After serving as dean of Human Ecology for a less than three-years, according to The Cornell Daily Sun, Staiano-Coico stepped down suddenly, in March 2007, to accept the position of provost and chief academic officer at Temple University; joining Temple's Vice President of Human Resources Deborah Hartnett, later Staiano-Coico's Chief of Staff at City College. In 2009, Staiano-Coico joined the Board of Managers of the University City Science Center in 2009. After spending three-years at Temple, Staiano-Coico accepted the appointment to president at The City College of New York in 2010.
In 2010, the City University of New York (CUNY, pron.: ) Board of Trustees ratified Staiano-Coico to the position of 12th president of The City College of New York (CCNY) - the oldest College in the system - amidst a stormy battle between CUNY and Italian-Americans over affirmative action. According to The New York Times, CUNY pointed to two new Italian-American College presidents to refuted the bias claim - Regina S. Peruggi at Kingsborough Community College, and Lisa Staiano-Coico at the university's flagship campus.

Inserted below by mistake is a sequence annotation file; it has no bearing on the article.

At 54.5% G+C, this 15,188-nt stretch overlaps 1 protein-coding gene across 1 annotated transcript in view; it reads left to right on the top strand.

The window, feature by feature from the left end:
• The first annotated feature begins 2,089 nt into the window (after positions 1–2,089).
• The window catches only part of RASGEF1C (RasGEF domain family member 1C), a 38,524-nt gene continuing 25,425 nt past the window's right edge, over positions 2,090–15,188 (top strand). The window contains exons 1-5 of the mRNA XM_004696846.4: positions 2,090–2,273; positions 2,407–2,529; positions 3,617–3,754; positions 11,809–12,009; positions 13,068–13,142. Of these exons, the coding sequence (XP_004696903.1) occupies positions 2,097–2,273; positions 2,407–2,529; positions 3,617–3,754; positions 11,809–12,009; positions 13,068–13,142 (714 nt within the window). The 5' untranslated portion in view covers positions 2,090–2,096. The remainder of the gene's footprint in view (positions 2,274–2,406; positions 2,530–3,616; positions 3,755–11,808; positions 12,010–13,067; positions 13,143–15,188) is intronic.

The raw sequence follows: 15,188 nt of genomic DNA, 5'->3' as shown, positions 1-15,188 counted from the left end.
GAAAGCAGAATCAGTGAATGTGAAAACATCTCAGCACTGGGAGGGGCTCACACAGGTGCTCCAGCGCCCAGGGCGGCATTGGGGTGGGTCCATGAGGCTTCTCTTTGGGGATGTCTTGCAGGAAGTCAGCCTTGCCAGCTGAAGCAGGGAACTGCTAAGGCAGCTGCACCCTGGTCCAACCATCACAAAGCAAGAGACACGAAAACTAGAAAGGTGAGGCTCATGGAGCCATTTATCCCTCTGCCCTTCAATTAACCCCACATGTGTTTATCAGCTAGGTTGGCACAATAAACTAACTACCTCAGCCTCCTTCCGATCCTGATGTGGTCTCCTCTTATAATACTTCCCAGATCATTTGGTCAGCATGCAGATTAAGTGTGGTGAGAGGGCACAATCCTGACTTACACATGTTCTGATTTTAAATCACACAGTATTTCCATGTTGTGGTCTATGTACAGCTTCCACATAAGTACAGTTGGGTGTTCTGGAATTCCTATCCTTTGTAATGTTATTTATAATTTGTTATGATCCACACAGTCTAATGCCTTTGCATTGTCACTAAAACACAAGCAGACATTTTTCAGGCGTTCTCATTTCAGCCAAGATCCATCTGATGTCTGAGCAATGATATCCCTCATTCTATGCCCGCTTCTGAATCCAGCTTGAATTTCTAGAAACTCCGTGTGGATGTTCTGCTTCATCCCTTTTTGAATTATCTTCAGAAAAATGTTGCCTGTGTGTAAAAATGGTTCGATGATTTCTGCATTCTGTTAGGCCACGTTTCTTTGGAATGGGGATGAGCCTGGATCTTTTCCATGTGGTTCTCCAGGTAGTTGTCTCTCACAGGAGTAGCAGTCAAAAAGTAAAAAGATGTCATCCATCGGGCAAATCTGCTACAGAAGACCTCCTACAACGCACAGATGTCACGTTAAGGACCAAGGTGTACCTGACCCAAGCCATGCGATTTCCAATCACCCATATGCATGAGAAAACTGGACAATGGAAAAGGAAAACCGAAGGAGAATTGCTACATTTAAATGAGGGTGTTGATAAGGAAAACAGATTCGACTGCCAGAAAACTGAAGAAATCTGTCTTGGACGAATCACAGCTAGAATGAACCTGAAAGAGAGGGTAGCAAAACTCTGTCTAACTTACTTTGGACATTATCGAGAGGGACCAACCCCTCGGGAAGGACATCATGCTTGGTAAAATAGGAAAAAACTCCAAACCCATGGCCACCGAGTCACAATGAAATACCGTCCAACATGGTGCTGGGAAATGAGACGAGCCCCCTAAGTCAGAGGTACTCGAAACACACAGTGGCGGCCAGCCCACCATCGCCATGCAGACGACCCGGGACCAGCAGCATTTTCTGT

Staiano-Coico was appointed to president at City five-years into CUNY Chancellor Matthew Goldstein's 2005 - 2015 Decade of Science, a system-wide initiative to expand facilities and recruit faculty in the STEM fields of science, technology, engineering, and mathematics, and eleven-years into the University's reform efforts to raise academic standards based upon a 1998 Mayoral task force report, entitled he City University of New York: An Institution Adrift.